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Watch these Franciscan Friars’ moving new cover song

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Can we look into the face of our enemy and see our brother?

In recent weeks, the Franciscan Friars of the Renewal have made their faith-filled mission known in both the music and film worlds – and they show no signs of slowing.

The friars just released a powerful new video, produced by Spirit Juice Studios, featuring a live cover of “Brother” by The Brilliance. The guitars and congas are a familiar sight, but here the brothers are accompanied by piano, strings, and vocal backup, resulting in a rich and moving expression of love and forgiveness:

When I look into the face
Of my enemy
I see my brother
I see my brother

Forgiveness is the garment
Of our courage
The power to make the peace
We long to know

Open up our eyes
To see the wounds that bind
All of humankind
May our shutter hearts
Greet the dawn of life
With charity and love

When I look into the face
Of my enemy
I see my brother
I see my brother

As I listened to this performance (which will be available on iTunes soon), I couldn’t help but think about the Christian imperative to love your enemy, and just how radical an idea that really is. Naturally, we strive to love our fellow citizens, our neighbors, and our families, to wish and work for their good. But the idea that we should love those who actively seek to hurt and even destroy us runs completely counter to some of our deepest instincts. This wasn’t something the primitive or ancient worlds conceived of (much less lived by), and it’s easy to see why. To love your enemy seems to mean working against the surviving and thriving of your own nation, your own tribe, and your own self. From a purely naturalistic standpoint, it doesn’t make sense.

Even today, over 2,000 years later, these three words are difficult ones for us to accept, Christians included. We talk about whether the commandment is oversimplified into naiveté, or really only applies to personal relationships, or whether (and when) defensive violence against an enemy is ever justified. These are good and important questions; but it’s as if, at bottom, the issue is that we can’t accept letting the words mean what they mean, or dare to think we should let them define our lives.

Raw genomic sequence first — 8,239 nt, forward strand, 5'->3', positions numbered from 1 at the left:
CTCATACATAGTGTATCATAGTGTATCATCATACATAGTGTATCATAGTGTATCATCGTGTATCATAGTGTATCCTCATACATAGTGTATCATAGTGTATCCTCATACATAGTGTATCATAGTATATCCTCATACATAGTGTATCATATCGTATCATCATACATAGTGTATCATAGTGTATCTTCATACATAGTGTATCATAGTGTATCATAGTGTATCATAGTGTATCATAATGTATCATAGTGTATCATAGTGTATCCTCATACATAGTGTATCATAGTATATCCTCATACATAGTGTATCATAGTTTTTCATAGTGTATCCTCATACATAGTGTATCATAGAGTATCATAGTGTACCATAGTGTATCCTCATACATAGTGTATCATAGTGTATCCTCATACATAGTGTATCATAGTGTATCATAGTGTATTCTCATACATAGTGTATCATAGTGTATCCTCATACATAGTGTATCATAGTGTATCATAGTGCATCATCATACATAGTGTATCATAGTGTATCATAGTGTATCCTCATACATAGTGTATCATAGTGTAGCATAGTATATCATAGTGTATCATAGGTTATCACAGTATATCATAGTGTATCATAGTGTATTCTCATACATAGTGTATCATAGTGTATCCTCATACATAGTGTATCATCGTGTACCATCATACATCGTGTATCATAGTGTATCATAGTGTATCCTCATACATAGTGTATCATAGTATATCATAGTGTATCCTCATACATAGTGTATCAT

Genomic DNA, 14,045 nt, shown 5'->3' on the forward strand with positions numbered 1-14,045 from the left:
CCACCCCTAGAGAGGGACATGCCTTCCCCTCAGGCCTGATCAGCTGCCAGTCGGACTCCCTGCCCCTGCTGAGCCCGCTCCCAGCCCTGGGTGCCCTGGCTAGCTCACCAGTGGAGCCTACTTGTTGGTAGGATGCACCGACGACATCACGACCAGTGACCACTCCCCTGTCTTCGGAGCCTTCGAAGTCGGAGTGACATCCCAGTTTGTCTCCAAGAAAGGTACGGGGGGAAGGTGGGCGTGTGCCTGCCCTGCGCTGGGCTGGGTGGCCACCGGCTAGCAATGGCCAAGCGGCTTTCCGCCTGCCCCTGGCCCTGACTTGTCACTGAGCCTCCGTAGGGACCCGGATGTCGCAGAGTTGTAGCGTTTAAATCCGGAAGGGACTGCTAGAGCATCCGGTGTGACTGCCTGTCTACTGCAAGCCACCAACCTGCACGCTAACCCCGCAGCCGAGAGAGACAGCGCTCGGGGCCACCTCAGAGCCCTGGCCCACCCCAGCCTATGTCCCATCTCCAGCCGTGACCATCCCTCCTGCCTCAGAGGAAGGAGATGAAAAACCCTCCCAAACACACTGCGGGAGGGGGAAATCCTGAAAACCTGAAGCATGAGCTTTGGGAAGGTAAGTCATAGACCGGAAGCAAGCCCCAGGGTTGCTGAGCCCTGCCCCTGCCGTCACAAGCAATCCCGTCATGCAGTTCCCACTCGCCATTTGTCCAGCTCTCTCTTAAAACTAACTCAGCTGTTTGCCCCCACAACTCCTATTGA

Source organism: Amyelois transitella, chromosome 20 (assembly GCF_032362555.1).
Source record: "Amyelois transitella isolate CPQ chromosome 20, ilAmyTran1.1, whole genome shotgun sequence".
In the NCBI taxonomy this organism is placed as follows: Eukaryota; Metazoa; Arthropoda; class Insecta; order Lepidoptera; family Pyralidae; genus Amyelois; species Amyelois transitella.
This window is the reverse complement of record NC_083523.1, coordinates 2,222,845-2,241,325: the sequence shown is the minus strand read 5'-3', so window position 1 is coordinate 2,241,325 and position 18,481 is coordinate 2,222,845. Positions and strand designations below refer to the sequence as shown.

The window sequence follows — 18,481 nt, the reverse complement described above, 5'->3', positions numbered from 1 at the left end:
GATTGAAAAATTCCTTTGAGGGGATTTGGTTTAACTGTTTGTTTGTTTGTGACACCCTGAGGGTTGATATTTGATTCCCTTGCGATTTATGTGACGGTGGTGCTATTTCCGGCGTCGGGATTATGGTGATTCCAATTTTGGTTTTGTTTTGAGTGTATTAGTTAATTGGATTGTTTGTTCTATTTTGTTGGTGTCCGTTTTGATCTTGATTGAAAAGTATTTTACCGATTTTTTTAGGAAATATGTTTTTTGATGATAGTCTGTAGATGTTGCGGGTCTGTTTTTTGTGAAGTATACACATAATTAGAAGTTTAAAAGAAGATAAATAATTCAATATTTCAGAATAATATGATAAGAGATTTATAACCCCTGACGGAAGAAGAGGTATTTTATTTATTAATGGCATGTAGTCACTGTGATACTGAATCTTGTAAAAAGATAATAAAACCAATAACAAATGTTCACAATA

One man did – the one who first uttered them – and if anthropologist René Girard was right, his life is the center of all of history for just this reason. Girard argued that, from the beginning of human history, social conflicts between enemies resulted in the blaming and killing of a mutual victim, a “scapegoat,” to maintain social order. But Christian revelation stands athwart this pattern. In Christianity, an innocent Scapegoat becomes the means to reveal and subvert scapegoating itself, and a single Victim vindicates all victims. To follow the way of the Cross, then, means to step out of the endless cycle of enmity and violence that has always bedeviled human society.

Seen from this angle, the commandment is more than just radical or difficult (though it is that). It’s also unequivocal and all-encompassing. It’s not only a challenge to us to be more welcoming to people in our lives that annoy us. It’s a division of all of human history into two possible guiding forces: endlessly finding and fighting new enemies, and forgiving and loving all enemies in imitation of Christ. It’s about more than just how humanely we’re willing to live our lives; it’s about the fate of human life itself. “History, you might say, is a test for mankind,” Girard said in one interview. “But we know very well that mankind is failing that test… We must face our neighbors and declare unconditional peace.”

Seeing a brother in the face of the enemy seems so impossible, because it means loving the unlovable. But with God, all things are possible. And this is more than just an afterthought or an exercise in idealism. It’s at the heart of what Christianity wants to tell us about life, both in this world and the promised world to come.

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